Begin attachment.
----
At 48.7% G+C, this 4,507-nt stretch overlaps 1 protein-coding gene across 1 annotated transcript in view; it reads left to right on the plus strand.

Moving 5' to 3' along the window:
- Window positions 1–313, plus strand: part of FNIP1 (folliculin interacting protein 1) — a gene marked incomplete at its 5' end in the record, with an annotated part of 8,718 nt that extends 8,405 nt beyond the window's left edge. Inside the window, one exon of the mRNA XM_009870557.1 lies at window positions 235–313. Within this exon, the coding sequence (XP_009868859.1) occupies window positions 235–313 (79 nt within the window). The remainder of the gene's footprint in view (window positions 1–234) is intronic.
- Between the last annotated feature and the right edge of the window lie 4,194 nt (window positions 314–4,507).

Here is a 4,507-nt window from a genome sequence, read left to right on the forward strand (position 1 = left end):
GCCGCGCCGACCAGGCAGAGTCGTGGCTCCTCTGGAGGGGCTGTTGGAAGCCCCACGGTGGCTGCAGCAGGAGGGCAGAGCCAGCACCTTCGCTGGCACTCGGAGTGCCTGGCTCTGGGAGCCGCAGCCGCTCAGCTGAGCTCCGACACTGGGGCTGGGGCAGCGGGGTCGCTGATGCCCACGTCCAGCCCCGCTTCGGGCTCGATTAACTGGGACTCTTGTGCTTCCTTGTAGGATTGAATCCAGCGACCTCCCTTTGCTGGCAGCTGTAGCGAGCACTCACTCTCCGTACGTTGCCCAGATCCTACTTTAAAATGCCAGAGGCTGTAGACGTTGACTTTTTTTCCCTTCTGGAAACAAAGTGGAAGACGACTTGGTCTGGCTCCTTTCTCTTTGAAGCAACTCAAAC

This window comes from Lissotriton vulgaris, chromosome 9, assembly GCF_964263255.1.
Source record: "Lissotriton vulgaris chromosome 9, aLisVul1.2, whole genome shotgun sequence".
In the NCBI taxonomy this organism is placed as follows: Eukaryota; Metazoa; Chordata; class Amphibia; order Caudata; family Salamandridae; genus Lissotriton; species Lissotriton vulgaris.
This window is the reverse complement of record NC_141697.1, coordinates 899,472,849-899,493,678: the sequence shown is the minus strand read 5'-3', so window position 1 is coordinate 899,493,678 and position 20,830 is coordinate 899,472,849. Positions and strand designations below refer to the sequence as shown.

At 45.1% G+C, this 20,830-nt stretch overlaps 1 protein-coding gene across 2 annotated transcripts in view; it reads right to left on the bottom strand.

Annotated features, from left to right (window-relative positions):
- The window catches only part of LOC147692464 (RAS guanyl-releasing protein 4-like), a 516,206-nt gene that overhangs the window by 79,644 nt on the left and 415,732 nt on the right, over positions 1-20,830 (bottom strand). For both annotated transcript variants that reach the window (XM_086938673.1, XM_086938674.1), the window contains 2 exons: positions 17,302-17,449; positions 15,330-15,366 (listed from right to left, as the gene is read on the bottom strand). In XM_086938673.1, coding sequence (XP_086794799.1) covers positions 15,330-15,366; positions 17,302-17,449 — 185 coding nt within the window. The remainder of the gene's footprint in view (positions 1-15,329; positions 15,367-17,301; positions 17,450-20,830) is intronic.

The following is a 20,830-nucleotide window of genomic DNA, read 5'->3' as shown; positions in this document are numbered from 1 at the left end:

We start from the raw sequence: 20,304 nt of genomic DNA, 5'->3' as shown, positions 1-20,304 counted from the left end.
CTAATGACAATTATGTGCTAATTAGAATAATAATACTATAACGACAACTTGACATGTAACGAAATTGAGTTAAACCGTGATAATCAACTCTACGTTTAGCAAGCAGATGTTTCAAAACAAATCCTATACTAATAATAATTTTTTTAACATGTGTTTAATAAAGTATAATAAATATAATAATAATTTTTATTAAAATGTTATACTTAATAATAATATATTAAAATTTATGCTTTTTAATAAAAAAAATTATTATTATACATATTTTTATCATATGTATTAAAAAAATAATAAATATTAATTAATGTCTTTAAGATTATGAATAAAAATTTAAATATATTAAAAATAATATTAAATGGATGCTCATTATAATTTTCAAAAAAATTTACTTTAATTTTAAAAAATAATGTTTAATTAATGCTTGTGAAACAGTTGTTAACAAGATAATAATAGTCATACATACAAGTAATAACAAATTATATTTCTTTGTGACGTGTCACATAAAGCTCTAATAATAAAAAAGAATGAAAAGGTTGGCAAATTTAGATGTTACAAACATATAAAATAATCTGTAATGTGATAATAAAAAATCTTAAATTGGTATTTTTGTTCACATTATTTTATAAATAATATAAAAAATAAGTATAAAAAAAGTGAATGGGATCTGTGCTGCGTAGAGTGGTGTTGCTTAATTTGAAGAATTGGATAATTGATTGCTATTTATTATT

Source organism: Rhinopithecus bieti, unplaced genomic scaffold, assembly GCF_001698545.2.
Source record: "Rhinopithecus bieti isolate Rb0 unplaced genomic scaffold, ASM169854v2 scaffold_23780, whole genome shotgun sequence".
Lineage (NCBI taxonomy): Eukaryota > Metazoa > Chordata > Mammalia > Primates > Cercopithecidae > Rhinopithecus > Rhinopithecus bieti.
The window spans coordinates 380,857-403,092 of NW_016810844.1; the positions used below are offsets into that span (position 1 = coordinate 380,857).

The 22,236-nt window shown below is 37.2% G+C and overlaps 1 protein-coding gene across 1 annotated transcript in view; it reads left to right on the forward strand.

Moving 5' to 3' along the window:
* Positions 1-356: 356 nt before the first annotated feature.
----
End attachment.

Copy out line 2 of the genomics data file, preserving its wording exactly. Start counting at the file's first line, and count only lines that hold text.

Moving 5' to 3' along the window: